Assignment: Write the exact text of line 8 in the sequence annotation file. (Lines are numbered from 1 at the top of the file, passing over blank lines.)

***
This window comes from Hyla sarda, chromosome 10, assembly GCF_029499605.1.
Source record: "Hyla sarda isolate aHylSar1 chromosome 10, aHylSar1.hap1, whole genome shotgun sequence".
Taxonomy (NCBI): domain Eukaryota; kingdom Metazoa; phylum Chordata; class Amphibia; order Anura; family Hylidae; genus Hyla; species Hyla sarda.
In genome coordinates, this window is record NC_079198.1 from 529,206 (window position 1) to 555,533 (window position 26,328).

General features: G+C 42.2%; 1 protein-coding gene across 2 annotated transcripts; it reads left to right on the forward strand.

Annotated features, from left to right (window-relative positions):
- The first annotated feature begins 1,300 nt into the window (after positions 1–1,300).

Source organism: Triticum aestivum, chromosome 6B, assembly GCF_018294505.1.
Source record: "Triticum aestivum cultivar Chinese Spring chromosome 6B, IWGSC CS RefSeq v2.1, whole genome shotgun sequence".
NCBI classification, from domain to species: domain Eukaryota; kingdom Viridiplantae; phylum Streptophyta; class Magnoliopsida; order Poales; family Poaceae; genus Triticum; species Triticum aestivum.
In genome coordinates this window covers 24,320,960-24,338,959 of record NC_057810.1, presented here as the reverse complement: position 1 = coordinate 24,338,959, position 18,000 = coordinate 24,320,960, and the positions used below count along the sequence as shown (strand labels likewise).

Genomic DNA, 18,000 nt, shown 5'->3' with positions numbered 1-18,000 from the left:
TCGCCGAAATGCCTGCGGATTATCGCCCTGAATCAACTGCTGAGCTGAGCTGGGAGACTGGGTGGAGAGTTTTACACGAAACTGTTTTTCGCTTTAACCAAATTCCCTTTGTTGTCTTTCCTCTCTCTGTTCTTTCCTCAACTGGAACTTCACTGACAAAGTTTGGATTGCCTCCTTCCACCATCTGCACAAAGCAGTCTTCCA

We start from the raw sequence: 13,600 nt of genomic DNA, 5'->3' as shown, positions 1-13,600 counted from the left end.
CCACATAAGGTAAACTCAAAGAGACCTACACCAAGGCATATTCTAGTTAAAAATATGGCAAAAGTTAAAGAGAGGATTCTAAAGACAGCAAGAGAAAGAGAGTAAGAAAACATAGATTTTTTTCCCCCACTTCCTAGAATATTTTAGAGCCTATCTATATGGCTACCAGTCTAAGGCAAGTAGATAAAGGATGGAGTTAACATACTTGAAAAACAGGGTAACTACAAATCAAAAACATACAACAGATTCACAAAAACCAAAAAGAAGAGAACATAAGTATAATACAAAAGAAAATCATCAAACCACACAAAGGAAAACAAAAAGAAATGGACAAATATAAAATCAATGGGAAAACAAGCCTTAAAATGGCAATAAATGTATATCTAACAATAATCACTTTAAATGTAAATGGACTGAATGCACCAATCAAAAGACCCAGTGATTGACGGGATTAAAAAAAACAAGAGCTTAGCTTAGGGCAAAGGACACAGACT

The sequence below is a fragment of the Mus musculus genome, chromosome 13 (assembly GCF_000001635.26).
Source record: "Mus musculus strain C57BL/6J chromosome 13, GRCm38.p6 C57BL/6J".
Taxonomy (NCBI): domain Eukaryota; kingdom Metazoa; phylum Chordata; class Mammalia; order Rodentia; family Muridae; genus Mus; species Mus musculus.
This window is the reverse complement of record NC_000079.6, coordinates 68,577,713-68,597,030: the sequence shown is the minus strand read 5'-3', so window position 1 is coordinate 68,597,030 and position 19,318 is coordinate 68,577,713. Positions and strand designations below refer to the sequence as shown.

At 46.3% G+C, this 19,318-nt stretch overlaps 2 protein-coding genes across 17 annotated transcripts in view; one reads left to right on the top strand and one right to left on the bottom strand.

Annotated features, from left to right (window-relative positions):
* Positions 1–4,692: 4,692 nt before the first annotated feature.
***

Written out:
Source organism: Triticum aestivum, chromosome 6B, assembly GCF_018294505.1.